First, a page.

For articles throughout the month of December, two words that always seem to pop up are "holiday classic." Tis' the season so they say, and it would - of course - be an inaccurate introduction if I didn't preface Frisch's presents The Nutcracker as performed by the Cincinnati Ballet as just that -- a holiday classic.
Though Cincinnati premiered its first version in Dec. of 1974 at Music Hall and has performed five versions since, the most current production premiered on Dec. 15, 2011 at the Aronoff Center with choreography by CEO & Artistic Director, Victoria Morgan. Certainly the premise has remained the same but Morgan's touches of fun, exuberance, and sheer athleticism shine througout.
The first act takes place on Christmas Eve in the house of the Stahlbaums. Now this is the party I want to get an invite to, which can be summed up in one word -- decadent. The scene stealer is Herr Drosselmeyer, who - on Friday night - was danced by Selahattin Erkan. He brought real and figurative magic to his performance, and if he weren't in the role of a dollmaker, could easily be confused as your off-the-wall, equal parts strange to awesome Uncle.
Cincinnati Ballet Otto M. Budig Academy Students (Photography: Peter Mueller)
Following the party scene, we get the battle between the Nutcracker Prince - oh yeah, he comes to life, NBD - and the Mouse King. Considering a look at a single mouse is a enough to put me in an uproar, I'm surprised / impressed at how well Clara takes this rodent invasion. Sure, she isn't screaming with joy, but she isn't really screaming at all. I would've been Audi5000 at the first sign of vermin.
Let's pick up in the second act, where Clara, her prince, and adorable poodle have traveled to the Land of Sweets. In a PG rated understanding, let's just say she is on one helluva sugar high and it's not her first time visiting Puff the Magic Dragon. Here, we get encounters with the Sugar Plum Fairy, Spanish, Arabian, and Russian dancers. Plus, there is a special treat in the form of Mirlipoos, which are a cross between traditional Mirlitons and poodles. (You can read more about them HERE.)
While I'll never complain about dancers taking on the beautiful form and movement of dogs -- I'm keeping my fingers crossed that Morgan choreographs a world premiere ballet all about dogs -- my favorite scenes in Act II go to the Russian dancers and the Chinese Trainer. Again, Erkan takes command as the lead in the Trepak with high flying jumps, classic leg kicks, and even some break dancing.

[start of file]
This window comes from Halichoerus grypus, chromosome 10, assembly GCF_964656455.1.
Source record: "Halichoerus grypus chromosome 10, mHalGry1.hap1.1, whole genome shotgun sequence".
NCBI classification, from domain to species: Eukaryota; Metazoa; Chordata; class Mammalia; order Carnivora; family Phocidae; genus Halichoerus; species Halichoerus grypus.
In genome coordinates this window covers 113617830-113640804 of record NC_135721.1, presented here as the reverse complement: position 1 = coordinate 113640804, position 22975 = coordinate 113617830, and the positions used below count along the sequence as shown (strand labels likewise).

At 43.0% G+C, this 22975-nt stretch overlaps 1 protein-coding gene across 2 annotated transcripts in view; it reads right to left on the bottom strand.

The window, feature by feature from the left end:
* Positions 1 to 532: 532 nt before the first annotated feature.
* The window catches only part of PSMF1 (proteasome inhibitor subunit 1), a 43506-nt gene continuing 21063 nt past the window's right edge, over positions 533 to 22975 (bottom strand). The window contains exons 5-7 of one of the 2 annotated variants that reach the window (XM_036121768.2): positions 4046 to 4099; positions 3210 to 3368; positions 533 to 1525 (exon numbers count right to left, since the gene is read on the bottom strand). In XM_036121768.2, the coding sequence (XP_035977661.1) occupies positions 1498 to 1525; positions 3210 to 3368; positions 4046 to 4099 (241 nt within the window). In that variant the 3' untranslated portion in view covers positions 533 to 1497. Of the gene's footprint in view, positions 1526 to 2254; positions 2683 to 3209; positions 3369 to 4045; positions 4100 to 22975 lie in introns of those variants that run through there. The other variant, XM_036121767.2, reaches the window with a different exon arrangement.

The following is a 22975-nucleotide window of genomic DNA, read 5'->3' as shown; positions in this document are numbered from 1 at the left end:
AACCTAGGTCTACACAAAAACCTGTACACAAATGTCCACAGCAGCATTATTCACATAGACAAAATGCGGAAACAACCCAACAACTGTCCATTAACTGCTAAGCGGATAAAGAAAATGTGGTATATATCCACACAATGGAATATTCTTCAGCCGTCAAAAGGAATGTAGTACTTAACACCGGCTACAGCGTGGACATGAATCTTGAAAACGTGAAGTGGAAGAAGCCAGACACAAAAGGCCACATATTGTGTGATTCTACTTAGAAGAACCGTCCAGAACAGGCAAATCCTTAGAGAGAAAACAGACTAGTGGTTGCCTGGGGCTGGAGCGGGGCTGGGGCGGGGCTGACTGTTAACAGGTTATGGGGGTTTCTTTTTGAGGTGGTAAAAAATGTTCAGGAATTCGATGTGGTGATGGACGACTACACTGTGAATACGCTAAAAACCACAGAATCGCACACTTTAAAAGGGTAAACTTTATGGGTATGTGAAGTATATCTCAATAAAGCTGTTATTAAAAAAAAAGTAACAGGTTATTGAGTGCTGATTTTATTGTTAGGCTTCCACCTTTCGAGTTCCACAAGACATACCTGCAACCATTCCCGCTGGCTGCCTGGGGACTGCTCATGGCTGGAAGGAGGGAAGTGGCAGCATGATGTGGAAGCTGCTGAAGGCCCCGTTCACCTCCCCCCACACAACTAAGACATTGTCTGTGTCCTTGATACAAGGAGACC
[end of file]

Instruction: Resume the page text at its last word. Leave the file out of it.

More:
The Chinese Trainer as portrayed by senior soloist, Patric Palkens, has even more acrobatic and athletically challenging choreographic moves as he must carry around a large pole as his dance partner / accessory. It's powerful, exciting, and beautifully artistic, especially when the Dragon comes out to play.
Patric Palkens (Photography: Peter Mueller)
The divertissements pass quickly (almost too quickly) and before you know it, Clara is back in bed with her not-so-real Nutcracker doll. There's no denying that the Cincinnati Ballet is a world class company. And thus, we in Cincinnati are extremely lucky to not only see them perform but to see them perform with live music by our very own Cincinnati Symphony Orchestra led by Music Director Carmon DeLeone.
With that in mind, and while it's great that The Nutcracker attracts such a wide swath of an audience, I challenge those who feel compelled to come in December to come out the rest of the year as well. The Nutcracker is The Nutcracker, but this ballet company, celebrating its 50th season, has a lot more in store than candy canes and mother hens. In February, they will premiere Camelot and the Knights of the Round Table. Let's duel.
Cincinnati Ballet will perform The Nutcracker through Dec. 29 at the Aronoff Center. For more informaiton or to purchase tickets, visit the website: https://www.cballet.org/50/nutcracker.